Sundial: A day learning in a one-room schoolhouse

If you’re ever caught behind an Amish buggy clip-clopping slowly down Plymouth Street, try not to be impatient.
The buggy symbolizes separation from worldliness. The gentle passengers remember St. Paul’s command to the Romans, “Be not conformed to this world ... “
Foregoing modern conveniences like cars and electricity makes them rely more on each other, promoting the small, close-knit community they desire.
You’ve probably seen one-room Amish schools scattered around the countryside.
A few years ago, as a newspaper reporter, I was invited to visit one of these schools and speak with the scholars about the importance of reading and writing.
I’ll never forget my first visit.
The bicycle rack outside was filled with dusty two-wheelers, but there were also a few buggies in the yard, and a small barn where horses were stabled during the school day.
Inside the school, pegs and shelves on the back wall held each student’s hat or bonnet and lunchbox.
Scholars in grades one through eight sat at rows of desks facing the blackboard.
Instead of electric light, windows faced east and west to catch as much sunshine as possible, and gas lamps hung from the ceiling for use on cloudy days.
A gas heater in one wall provided heat in winter.
I took a seat in the back, listening as the teacher gave a rapid-fire verbal quiz.
“How many days in a year?” she asked crisply. “Cups in a pint? Pounds in a ton? Quarts in a peck? Pecks in a bushel?”  
Students answered instantly and in unison.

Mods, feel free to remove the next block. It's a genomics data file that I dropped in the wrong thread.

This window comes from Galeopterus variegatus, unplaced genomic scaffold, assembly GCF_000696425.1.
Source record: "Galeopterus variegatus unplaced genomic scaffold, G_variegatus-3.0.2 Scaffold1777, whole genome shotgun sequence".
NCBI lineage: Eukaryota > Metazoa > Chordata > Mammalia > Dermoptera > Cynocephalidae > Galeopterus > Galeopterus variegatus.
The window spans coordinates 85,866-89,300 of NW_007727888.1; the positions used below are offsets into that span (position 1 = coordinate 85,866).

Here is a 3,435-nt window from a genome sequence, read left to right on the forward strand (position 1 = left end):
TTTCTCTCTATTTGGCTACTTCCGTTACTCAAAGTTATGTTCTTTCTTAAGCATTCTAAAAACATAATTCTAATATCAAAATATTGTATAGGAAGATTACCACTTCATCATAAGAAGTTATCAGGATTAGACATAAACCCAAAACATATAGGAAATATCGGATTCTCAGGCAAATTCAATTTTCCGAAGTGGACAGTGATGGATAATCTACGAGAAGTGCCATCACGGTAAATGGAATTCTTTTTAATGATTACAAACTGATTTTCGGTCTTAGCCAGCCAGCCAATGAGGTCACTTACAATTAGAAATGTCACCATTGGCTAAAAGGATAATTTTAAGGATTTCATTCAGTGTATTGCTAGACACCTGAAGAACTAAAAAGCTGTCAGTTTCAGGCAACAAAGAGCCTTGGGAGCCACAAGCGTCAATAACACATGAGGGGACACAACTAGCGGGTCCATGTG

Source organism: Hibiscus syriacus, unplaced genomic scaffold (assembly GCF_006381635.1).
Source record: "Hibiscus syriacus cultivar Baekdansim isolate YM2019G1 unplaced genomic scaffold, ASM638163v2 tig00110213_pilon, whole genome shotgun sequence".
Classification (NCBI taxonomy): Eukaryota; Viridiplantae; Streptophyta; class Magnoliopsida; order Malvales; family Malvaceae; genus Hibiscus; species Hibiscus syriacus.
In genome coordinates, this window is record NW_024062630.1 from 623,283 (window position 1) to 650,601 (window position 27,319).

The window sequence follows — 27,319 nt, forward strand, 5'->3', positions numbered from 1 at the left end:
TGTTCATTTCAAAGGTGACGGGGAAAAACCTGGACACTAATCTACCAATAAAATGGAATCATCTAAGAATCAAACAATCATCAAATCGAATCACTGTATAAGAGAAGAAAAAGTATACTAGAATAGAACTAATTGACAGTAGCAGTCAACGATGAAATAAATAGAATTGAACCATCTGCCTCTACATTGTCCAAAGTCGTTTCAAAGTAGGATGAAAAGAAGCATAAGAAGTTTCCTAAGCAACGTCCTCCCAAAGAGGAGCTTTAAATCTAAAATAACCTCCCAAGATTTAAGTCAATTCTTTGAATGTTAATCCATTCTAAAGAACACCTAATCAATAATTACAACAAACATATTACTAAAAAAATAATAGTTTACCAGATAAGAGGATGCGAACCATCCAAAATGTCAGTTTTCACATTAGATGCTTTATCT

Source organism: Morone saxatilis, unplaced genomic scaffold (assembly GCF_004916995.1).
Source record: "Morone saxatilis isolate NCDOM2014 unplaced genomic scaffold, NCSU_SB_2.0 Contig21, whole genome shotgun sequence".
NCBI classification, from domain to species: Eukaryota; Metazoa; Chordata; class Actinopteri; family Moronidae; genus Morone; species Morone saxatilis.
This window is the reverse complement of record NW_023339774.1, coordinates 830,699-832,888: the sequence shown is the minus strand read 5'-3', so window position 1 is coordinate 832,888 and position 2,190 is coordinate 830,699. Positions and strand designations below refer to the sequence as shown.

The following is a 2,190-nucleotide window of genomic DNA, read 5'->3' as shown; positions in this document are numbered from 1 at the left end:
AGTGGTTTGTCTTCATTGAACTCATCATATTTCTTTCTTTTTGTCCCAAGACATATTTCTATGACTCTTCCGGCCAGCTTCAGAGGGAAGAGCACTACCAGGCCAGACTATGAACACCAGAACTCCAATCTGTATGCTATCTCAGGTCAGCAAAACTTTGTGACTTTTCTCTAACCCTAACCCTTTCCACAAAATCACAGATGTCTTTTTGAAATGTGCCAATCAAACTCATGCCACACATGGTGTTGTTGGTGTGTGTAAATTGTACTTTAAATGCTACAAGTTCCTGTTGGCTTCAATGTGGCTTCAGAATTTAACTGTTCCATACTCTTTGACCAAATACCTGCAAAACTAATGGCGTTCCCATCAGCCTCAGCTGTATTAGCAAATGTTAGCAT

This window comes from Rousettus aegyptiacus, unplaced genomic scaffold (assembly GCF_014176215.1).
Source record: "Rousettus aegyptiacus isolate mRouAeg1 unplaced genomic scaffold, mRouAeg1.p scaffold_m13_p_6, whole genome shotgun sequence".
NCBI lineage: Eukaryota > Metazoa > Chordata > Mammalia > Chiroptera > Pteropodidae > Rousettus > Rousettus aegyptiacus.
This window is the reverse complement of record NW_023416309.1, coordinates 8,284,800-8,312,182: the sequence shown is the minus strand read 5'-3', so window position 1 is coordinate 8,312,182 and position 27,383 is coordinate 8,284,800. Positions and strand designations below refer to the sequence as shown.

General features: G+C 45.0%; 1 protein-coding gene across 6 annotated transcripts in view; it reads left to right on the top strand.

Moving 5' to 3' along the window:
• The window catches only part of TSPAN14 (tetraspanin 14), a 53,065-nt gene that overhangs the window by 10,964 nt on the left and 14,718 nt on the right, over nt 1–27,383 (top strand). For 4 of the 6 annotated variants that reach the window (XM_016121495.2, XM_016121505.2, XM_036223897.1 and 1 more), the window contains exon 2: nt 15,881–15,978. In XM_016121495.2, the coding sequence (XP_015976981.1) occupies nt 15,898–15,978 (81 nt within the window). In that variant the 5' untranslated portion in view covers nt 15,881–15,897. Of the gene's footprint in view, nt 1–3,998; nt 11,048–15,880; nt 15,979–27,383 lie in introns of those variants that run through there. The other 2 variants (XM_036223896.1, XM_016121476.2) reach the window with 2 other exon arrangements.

Then they carefully completed age-appropriate work sheets, while
rotating to the teacher’s table every few minutes for small group instruction.
There was no idle chatter or background noise. When it was time for recess, everyone hurried outside, and despite varying ages, each pupil joined one of two baseball teams for a game on the nearby diamond. If a sixth grader pitched to a first grader, he tossed it very slowly so the batter could hit it.
Winning was nice, but teamwork and fun mattered most.
I spoke with the teacher during recess. She told me today was “hot lunch day.”
Usually each student brings a cold meal in a lunchbox, but once each week someone’s mother brings a hot meal for everyone.
Often it’s homemade pizza, washed down with a favorite blue-colored punch.
I was invited to share lunch with the children, and when I asked about the blue beverage, one student confided jokingly, “we call it Windex.”
Since English folks rarely visit their school, everyone paid close attention while I explained how reading and writing helped my work a newspaper reporter.
Then it was time to go home and start chores.
Boys and girls grabbed their hats and bonnets and hurried outside to waiting bikes and buggies.
I wondered about their futures.
Would they have enough education to be successful in life? Maybe that depends on how we define success.
As the last child waved goodbye and stepped outside, I noticed a small sign hanging on the wall above the door.
It said, “One person can make a difference. Jesus did.”
Dave Horn’s column appears monthly in The Bremen Enquirer. It’s called Sundial, because, as Dave puts it, “I record only the sunny hours.” He can be reached via email at